WASHINGTON - Opening the door to a potentially historic step in the nation's gay rights movement, the U.S. Supreme Court on Dec. 10 agreed to decide two constitutional challenges involving same-sex ?marriage.
The justices will review a decision by the U.S. Court of Appeals for the Second Circuit holding unconstitutional a section of the Defense of Marriage Act that defines marriage, for federal government purposes, as exclusively a union between one man and one woman (NYLJ, Oct. 19).
The challenge to DOMA was brought by Edith Windsor, an 83-year-old New Yorker who was forced to pay more than $363,000 in federal estate taxes after the death of Thea Seyer, whom she had married in Canada.
Windsor would not have had to pay any estate taxes if their marriage had been treated the same way as heterosexual couples.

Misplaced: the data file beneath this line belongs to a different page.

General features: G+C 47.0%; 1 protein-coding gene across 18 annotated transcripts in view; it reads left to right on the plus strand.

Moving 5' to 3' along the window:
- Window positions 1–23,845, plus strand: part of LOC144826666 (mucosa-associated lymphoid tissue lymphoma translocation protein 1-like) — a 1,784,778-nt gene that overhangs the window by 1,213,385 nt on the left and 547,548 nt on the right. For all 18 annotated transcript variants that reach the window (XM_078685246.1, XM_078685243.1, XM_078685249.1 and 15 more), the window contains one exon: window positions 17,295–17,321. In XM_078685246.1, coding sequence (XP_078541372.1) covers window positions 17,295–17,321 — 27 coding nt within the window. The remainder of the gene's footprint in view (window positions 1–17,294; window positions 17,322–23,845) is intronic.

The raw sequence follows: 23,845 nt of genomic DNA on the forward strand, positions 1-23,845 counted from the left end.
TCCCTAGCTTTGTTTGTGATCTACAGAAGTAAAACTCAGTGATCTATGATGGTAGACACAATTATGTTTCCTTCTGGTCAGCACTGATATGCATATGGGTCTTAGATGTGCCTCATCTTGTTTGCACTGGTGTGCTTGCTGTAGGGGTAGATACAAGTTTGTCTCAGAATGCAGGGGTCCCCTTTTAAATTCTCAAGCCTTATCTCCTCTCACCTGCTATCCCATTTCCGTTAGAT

The news was welcomed by lawyers for Windsor who successfully argued her case, first before Southern District Judge Barbara Jones (See Profile) and then before the Second Circuit: Roberta Kaplan of Paul, Weiss, Rifkind, Wharton & Garrison and James Esseks of the American Civil Liberties Union.
Kaplan, who will argue Windsor's case at the Supreme Court in Marchher first argument before the high courtsaid her client was "clearly thrilled."
"She's had a long fight," said Kaplan. "She's been fighting for this for over half a lifetime" of "living with discrimination."
"When Thea and I met nearly 50 years ago, we never could have dreamed that the story of our life together would be before the Supreme Court as an example of why gay married couples should be treated equally, and not like second-class citizens," Windsor said in a statement issued by the ACLU. "While Thea is no longer alive, I know how proud she would have been to see this day. The truth is, I never expected any less from my country."
The second case accepted by the court is Hollingsworth v. Perry, which asks whether the Constitution's Fourteenth Amendment bars California from defining marriage as between one man and one woman.
The California case involves a challenge to Proposition 8, a ballot proposition that ended same-sex marriage after the California Supreme Court had recognized it.